Citations in Freddoso's anti-Obama book rife with misinformation

››› ››› SIMON MALOY, JULIE MILLICAN, JEREMY HOLDEN & DIANNA PARKER

The first few pages of David Freddoso's book, The Case Against Barack Obama, are marked by false and misleading assertions about Sen. Barack Obama, accompanied by dubious citations. A Media Matters review of the endnotes reveals that the rest of the book is little different from these first few pages, as throughout the book, Freddoso misrepresents or distorts his sources and even makes assertions that are actually refuted by sources he cites.

The jacket cover for conservative author David Freddoso's The Case Against Barack Obama (Regnery) describes the book as "[s]ober, fair, and thoroughly researched -- and all the more powerful and provocative because of it." As Media Matters for America documented, however, just the first few pages of Freddoso's book are marked by false and misleading assertions about Sen. Barack Obama, accompanied by dubious citations. A review of the endnotes in The Case Against Barack Obama reveals that the rest of the book is little different from these first few pages, as throughout the book, Freddoso misrepresents or distorts his sources and even makes assertions that are actually refuted by sources he cites.

1. On pages 30-31 of his book, Freddoso cites page 124 of Chicago journalist David Mendell's book Obama: From Promise to Power (Amistad, August 2007) in characterizing a piece of ethics legislation Obama passed in 1998 as "relatively harmless," and claiming that the bill merely made Obama "look like a reformer." In fact, Mendell wrote something very different from what Freddoso claims. He did not in any way characterize the bill as "harmless," but instead noted that pushing the bill through the state Senate "was a tough assignment for a new lawmaker, since he was essentially sponsoring legislation that would strip away long-held privileges and perks from his colleagues," and that Obama received opposition from his colleagues regarding the ethics legislation. Mendell further wrote that Obama "worked the issue deliberately and delicately," and that upon its passage, the bill "essentially lifted Illinois, a state with a deep history of illicit, pay-to-play politics, into the modern world when it came to ethics restrictions."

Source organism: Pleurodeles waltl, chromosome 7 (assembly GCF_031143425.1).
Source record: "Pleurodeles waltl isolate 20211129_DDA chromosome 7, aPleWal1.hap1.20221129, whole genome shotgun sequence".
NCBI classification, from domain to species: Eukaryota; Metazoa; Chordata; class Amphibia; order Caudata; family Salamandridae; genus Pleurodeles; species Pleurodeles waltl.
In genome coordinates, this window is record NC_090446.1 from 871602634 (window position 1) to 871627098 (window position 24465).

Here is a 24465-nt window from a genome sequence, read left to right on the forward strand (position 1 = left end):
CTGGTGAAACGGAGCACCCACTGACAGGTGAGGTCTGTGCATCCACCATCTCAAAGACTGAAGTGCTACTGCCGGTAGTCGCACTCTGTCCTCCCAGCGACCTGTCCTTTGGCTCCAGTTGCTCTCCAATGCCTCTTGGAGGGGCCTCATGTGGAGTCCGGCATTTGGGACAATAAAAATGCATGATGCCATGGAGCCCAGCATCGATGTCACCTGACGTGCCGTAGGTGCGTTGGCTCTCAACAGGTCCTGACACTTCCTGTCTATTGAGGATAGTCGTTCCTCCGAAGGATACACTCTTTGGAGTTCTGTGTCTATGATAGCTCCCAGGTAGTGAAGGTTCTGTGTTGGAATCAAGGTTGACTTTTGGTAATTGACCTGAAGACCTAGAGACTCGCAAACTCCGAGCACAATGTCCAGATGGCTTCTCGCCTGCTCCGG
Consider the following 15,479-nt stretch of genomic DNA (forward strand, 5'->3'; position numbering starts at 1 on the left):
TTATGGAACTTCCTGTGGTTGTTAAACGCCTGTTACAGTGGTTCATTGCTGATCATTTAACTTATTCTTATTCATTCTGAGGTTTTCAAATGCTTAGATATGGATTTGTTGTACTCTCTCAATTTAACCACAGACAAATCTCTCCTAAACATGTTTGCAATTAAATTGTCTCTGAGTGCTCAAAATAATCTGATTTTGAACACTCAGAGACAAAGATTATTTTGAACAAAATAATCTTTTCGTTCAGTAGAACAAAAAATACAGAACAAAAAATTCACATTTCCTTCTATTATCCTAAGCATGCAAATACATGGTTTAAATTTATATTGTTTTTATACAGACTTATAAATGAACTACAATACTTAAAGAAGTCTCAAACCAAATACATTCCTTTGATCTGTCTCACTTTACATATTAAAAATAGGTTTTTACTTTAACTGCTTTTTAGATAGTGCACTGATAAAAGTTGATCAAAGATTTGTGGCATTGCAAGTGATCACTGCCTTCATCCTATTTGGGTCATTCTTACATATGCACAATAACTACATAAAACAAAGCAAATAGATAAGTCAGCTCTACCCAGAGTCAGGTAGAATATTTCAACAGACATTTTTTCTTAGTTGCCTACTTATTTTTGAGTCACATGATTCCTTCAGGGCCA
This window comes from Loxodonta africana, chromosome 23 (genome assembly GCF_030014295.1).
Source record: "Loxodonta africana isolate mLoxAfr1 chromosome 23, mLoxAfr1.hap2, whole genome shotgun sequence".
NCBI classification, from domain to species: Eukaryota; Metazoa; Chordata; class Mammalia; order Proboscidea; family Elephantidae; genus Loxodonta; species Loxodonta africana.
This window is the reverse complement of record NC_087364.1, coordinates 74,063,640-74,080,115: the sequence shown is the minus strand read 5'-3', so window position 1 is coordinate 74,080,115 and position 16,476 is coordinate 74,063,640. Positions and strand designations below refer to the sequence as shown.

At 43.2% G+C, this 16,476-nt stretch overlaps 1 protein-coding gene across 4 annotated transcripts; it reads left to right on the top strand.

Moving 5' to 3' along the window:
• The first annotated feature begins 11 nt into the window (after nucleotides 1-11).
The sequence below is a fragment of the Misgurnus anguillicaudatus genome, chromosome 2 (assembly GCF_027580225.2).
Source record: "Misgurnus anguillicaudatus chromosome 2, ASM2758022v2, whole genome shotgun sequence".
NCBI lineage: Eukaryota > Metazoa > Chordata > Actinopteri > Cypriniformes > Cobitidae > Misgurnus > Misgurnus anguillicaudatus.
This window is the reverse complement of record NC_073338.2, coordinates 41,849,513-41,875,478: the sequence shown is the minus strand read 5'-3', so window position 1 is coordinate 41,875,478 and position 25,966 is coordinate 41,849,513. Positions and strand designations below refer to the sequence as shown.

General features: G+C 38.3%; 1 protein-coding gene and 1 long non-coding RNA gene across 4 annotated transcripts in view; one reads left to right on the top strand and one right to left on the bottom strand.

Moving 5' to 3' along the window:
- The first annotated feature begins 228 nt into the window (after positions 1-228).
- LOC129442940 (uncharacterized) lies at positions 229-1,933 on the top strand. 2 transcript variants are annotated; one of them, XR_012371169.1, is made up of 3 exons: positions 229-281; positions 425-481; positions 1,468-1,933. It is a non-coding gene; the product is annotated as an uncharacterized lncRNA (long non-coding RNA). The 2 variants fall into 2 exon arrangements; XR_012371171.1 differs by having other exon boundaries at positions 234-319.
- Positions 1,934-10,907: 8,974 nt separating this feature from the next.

Freddoso writes:

As [Illinois state Sen. Emil] Jones's political godson, and even long before the conversation about the United States Senate, Obama had the privilege of stealing important bills. Other senators had a name for this practice: "bill-jacking." 17

Mendell records that as early as 1998, Jones had already done such favors at the prompting of Obama's liberal friends. Abner Mikva, a former congressman and federal judge, had recommended to Jones that he give Obama a popular piece of legislation barring political fundraising on state property and barring lobbyists and contractors from giving gifts to legislators. The bill had enough loopholes to be relatively harmless, but it was a step in the direction of reform. Jones gave it to Obama. Obama proposed it. It passed, 52-4.18 The "Friends and Family" man, the old ward-heeler, was even capable of making Obama look like a reformer.

From pages 123-124 of Obama:

Legislatively, Obama managed to pass a decent number of laws for a first-term lawmaker in the minority party. His first major legislative accomplishment was shepherding a piece of campaign finance reform in May 1998. The measure prohibited lawmakers from soliciting campaign funds while on state property and from accepting gifts from state contractors, lobbyists or other interests. The senate's Democratic leader, Emil Jones Jr., a veteran African-American legislator from the South Side, offered Obama the opportunity to push through the bill because it seemed like a good fit for the do-good persona projected by Obama. Obama was also recommended to Jones by two esteemed Chicago liberals who had taken a liking to him: former U.S. senator Paul Simon and former congressman and federal judge Abner Mikva. Working on the bill was an eye-opening experience for the freshman senator. It was a tough assignment for a new lawmaker, since he was essentially sponsoring legislation that would strip away long-held privileges and perks from his colleagues. In one private session, a close colleague angrily denounced the bill, saying that it impinged on lawmakers' inherent rights. But Obama worked the issue deliberately and delicately, and the measure passed the senate by an overwhelming 52-4 vote. "This sets the standard for us, and communicates to a public that is increasingly cynical about Springfield and the General Assembly that we in fact are willing to do the right thing," Obama told reporters immediately after the bill's passage. The bill was not a watershed event anywhere but Illinois. It essentially lifted Illinois, a state with a deep history of illicit, pay-to-play politics, into the modern world when it came to ethics restrictions. The bill gave Obama a legislative success, but his public criticism of Springfield's old-school politics did not sit well with some of his colleagues, who already considered the Ivy League lawyer overly pious.

Indeed, Freddoso goes on to undermine his dismissive treatment of the legislation, describing it as a "real accomplishment" later in the book. From pages 93-94 of The Case Against Barack Obama:

Obama's reform record is not a complete wash. His most notable accomplishment in Washington was the bill he co-sponsored with Republican senator Tom Coburn, the conservative junior senator from Oklahoma. The Federal Funding Accountability and Transparency Act of 2006 -- also known as "Google for Government" -- helped expose to the sunlight the congressional practice of "earmarking," in which members of Congress direct federal spending to parochial projects -- swimming pools, bridges to nowhere -- that often have no national importance or congressional authorization.63 Coburn and Obama's bill, approved over the objection of some of Capitol Hill's worst porkers, really was a small victory for open government and bipartisanship.